Glenn and the other pilots on the mission were yelling over their radios for Williams to get out.
However, with his radio out, Williams could not hear their warnings and he could not see the condition of the rear of his aircraft.
Glenn and another Panther flown by Larry Hawkins came up alongside Williams and lead him to the nearest friendly airfield.
Fighting to hold the plane together, Ted brought his Panther in at more than 200-MPH for a crash landing on the Marsden-matted strip.
With no landing gear, dive brakes, or functioning flaps, the flaming Panther jet skidded down the runway for more than 3000 feet. Williams got out of the aircraft only moments before it was totally engulfed in flames.
Ted Williams survived his tour of duty in Korea and returned to major league baseball.
Pssst: Ted missed out flying combat missions during WW II, because his flying and gunnery skills were so good that he was kept as an instructor for much of the War.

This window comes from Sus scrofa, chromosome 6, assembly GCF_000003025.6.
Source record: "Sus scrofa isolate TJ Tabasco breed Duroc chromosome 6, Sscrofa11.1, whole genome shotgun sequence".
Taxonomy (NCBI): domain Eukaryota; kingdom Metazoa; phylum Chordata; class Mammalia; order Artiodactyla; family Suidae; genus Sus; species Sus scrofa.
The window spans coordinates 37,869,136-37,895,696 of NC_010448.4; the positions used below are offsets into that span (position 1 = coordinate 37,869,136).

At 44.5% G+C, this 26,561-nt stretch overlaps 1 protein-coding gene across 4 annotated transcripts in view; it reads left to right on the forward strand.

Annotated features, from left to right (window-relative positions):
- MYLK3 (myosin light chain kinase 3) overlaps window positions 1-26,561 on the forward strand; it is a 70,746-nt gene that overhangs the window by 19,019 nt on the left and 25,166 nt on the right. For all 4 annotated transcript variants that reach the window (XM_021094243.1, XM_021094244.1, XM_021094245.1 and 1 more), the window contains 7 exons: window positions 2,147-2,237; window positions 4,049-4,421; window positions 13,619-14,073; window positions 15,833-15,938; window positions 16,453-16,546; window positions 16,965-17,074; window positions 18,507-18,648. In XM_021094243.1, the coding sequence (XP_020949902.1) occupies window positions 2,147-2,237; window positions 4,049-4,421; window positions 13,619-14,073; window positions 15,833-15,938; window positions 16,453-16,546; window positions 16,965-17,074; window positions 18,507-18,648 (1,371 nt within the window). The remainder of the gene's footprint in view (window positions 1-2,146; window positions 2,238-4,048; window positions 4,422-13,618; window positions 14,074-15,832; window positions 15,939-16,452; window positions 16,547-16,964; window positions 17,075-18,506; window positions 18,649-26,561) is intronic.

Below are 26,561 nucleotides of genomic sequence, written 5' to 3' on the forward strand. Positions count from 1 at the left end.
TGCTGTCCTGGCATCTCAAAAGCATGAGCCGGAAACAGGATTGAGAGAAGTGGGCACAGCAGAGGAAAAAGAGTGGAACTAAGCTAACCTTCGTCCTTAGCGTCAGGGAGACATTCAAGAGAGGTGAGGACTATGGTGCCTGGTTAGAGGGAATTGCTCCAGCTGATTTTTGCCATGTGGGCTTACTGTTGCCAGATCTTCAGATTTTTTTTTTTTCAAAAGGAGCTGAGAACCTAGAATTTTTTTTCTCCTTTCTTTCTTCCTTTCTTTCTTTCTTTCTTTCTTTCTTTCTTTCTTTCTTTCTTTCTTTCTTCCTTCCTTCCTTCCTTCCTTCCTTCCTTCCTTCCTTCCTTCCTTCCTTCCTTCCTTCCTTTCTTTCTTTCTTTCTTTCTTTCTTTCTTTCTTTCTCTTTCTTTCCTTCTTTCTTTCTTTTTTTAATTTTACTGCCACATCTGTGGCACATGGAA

During advanced training at Pensacola, Florida Ted would accurately shoot the sleeve targets to shreds while shooting out of wing-overs, zooms, and barrel rolls.
He broke the all time record for 'hits' at the school.
Following Pensacola, Ted was sent to Jacksonville for advanced gunnery training.
This is the payoff test for potential combat pilots.
Ted set all the records for reflexes, coordination, and visual reaction time.
As a result of his stunning success he was made an instructor at Bronson field to put Marine aviation cadets through their final paces.
By 1945 Ted got his wish and was finally transferred to a combat wing, but weeks later the War was over.
He was discharged from the military in December of 1945.
Seven years later, in December of 1952, Ted was recalled to active duty as a Marine Corps fighter pilot.
Semper Fi!
Thanks to Carl
Israel Has Only Had 2 School Attacks in 44 Years, Here's How They Make Sure Their Kids Are Safe

Things You Probably Don't Know About The 2018 Winter Olympics